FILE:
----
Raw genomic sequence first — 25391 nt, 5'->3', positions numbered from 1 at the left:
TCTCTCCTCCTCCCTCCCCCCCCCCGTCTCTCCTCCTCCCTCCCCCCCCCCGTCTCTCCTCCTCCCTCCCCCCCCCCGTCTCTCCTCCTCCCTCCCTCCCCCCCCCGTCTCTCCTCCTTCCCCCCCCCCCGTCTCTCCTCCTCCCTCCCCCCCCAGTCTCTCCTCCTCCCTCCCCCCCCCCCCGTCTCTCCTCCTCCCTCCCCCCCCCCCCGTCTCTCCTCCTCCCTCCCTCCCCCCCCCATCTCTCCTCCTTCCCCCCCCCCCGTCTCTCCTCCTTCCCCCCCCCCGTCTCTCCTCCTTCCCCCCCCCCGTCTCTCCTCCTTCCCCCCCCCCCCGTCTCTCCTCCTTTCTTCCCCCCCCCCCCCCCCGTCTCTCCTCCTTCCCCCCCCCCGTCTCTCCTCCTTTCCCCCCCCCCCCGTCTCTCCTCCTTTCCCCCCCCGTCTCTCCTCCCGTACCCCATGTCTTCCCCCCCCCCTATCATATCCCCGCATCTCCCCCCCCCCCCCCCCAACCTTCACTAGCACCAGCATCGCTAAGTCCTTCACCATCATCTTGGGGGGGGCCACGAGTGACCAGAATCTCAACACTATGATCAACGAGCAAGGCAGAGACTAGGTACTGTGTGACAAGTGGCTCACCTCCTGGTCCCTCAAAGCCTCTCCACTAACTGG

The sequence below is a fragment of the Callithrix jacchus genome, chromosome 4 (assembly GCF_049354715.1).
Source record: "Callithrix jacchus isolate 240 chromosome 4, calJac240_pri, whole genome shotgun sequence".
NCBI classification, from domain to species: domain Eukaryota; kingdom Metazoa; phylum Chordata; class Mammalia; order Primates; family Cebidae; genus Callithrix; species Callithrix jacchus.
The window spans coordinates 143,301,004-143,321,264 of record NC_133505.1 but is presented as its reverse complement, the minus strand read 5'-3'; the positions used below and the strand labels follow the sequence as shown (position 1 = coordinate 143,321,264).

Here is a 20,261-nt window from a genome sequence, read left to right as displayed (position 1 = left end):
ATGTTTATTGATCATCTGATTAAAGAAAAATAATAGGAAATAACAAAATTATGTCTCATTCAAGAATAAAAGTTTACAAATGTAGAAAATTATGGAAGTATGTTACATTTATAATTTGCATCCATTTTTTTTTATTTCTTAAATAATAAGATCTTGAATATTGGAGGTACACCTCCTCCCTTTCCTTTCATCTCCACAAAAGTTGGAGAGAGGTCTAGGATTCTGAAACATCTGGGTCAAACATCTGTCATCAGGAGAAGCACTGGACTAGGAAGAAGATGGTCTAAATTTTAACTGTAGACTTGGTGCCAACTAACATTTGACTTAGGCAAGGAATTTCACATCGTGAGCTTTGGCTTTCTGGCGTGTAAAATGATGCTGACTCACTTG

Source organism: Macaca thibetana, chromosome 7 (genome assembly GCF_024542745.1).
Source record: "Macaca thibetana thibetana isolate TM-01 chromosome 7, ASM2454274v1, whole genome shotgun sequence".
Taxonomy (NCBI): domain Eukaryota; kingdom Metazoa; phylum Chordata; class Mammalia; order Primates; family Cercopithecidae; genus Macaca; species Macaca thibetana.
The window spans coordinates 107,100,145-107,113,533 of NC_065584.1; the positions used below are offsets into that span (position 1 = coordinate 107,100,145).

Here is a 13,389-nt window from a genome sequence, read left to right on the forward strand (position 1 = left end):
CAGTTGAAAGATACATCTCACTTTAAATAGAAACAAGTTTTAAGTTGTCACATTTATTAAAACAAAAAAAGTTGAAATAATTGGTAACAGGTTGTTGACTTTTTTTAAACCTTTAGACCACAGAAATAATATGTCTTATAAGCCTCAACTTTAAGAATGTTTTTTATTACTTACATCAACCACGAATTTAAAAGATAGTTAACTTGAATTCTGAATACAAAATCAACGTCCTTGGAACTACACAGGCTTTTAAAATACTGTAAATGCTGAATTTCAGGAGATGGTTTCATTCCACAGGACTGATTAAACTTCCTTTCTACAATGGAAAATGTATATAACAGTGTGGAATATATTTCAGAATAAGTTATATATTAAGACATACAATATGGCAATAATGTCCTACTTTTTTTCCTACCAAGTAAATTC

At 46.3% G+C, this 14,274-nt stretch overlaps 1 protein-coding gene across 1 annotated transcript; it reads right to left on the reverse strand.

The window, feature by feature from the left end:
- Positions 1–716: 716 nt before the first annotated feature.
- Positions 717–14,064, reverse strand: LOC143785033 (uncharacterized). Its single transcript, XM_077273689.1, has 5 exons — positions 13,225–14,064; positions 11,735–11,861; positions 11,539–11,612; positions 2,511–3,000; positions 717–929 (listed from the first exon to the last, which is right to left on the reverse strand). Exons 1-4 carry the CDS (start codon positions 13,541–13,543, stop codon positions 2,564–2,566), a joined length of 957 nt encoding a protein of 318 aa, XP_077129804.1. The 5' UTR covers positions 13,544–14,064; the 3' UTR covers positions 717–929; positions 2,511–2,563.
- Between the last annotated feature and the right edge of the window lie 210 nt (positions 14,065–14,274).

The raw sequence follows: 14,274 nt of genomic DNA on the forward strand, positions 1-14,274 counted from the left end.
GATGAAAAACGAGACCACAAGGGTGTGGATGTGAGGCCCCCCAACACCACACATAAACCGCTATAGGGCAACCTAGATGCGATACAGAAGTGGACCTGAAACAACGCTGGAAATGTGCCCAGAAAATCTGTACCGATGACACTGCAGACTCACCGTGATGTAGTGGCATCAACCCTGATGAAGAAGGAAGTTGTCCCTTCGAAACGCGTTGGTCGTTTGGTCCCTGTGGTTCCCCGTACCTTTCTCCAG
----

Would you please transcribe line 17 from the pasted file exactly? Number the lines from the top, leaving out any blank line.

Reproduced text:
- Positions 1–716: 716 nt before the first annotated feature.